The Civil Aeronautics Administra-tion (CAA) said yesterday that the Communication Navigation Surveil-lance/Air Traffic Management (CNS/ATM) system it purchased from the Thales Group was unlikely to become a loophole through which the Chinese government can hack into and access important national security information.
The administration issued a statement yesterday saying that any interface connected to the CNS/ATM system will have to adhere to a strict communication agreement.
The CAA statement was issued in response to a report by the Chinese-language Apple Daily yesterday that Thales' extensive involvement in China's aviation industry in the past two decades could be a problematic issue.
The report has generated concern among legislators and high-ranking military officials.
An official in the Ministry of National Defense was even quoted in the news report as saying he was worried that by adopting an advanced aviation system made in China, the country's air defense would be under Chinese control.
In reply, the CAA stressed that the system includes three other sub-systems: Air Traffic Management System (ATMS), Aeronautics Information Services System (AISS) and Digital Voice Communication Switch System (DVCSS).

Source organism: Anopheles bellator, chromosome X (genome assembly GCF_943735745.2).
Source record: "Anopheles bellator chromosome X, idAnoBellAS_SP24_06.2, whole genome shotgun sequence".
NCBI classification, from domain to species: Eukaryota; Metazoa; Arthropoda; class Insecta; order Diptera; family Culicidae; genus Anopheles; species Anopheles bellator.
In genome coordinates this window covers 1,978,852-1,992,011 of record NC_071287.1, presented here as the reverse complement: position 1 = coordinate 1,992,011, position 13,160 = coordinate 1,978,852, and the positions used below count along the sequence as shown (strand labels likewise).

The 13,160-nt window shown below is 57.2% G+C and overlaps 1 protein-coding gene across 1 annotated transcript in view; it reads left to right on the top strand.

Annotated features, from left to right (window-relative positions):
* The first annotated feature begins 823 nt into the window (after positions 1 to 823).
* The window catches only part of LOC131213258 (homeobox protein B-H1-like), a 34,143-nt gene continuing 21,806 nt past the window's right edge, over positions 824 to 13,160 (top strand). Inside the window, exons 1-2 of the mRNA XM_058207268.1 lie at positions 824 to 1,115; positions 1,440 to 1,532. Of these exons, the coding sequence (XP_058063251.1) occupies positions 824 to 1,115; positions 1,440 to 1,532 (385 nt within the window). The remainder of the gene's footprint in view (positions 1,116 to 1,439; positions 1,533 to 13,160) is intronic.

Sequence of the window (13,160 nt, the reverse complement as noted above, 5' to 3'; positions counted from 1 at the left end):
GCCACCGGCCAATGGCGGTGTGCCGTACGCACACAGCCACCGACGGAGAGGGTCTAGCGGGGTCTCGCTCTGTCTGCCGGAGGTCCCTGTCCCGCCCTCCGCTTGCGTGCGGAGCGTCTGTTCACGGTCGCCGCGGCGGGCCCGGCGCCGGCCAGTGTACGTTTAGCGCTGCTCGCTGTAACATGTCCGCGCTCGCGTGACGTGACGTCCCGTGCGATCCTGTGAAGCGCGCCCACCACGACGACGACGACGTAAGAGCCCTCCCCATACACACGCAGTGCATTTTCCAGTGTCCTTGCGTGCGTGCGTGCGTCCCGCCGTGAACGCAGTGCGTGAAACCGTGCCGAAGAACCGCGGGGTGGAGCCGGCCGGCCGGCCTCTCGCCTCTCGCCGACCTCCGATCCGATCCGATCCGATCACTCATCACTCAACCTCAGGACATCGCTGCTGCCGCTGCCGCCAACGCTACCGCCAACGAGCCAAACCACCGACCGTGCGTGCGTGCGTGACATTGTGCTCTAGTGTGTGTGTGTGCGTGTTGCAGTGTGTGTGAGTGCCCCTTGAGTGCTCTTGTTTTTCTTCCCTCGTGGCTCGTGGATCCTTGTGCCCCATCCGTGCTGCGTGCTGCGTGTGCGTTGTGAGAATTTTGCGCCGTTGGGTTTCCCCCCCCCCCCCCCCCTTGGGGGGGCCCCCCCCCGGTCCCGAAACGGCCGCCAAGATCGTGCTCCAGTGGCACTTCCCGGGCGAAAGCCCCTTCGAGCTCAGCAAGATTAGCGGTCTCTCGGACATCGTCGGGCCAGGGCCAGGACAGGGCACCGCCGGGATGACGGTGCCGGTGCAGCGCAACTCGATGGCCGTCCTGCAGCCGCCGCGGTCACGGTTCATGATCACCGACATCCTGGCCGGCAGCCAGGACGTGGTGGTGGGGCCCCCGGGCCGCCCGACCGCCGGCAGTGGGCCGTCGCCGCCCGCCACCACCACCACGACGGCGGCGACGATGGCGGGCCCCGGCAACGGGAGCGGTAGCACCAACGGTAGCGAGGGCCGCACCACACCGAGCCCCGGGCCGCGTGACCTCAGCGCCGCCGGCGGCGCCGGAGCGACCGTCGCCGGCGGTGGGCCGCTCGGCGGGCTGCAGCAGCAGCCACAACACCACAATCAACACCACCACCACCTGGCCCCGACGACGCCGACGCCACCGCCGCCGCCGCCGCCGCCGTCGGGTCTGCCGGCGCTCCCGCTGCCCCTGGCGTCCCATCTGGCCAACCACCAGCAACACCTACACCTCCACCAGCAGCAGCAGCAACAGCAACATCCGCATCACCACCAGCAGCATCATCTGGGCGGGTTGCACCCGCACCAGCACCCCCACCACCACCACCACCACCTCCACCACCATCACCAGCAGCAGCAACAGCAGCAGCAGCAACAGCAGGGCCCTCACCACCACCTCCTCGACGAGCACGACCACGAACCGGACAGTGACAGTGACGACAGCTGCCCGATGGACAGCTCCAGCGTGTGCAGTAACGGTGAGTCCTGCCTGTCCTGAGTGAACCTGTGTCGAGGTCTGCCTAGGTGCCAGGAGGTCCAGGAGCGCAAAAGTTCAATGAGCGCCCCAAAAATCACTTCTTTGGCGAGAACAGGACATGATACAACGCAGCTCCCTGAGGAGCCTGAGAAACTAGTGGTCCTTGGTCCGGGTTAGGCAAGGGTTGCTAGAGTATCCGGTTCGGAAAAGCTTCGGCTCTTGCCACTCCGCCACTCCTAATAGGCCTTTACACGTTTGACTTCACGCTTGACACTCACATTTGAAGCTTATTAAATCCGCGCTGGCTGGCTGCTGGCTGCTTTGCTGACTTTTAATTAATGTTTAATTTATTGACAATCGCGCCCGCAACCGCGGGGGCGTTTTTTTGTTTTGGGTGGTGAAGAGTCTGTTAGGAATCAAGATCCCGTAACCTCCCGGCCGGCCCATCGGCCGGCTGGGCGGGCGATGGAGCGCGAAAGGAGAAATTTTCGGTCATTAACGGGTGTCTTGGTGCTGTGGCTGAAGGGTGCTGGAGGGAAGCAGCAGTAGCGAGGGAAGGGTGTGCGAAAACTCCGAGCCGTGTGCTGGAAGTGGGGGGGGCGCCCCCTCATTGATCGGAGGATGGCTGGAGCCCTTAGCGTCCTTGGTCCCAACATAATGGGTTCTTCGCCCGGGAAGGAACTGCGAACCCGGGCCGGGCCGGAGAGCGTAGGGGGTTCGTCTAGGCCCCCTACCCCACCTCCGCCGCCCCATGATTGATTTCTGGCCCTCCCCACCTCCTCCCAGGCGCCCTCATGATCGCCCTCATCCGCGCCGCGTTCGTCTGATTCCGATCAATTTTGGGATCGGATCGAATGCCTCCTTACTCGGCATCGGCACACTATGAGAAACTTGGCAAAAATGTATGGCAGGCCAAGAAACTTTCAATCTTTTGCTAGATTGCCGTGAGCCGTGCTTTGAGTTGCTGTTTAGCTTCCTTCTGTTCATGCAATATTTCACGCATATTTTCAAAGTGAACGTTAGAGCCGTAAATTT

These systems are designed to help the administration manage the nation's aviation information more effectively, the statement said.
According to the administration, the CNS/ATM system has now been adopted by many countries. Information gathered through the system can only be accessed by the nation's Air Force.
Communication between the two systems are also protected by firewalls, the statement said.
The administration also pointed out that all three manufacturers that bid for the project sell their products to China.
Lockheed Martin and Raytheon, two US-based manufacturers, lost at the final round of review to Thales.
Thales was previously known as Thomson-CSF. The company was bought in 2000 by UK-based Racal Electronics Plc, which decided to rename the new company after the Greek mathematician.
Before the acquisition, Thomson was involved in many high-profile deals, such as the sale of Lafayette-class frigates to Taiwan in 1992.
The administration said that construction cost for the system was estimated at NT$2.6 billion, adding that the system will allow it to manage aviation information until 2025.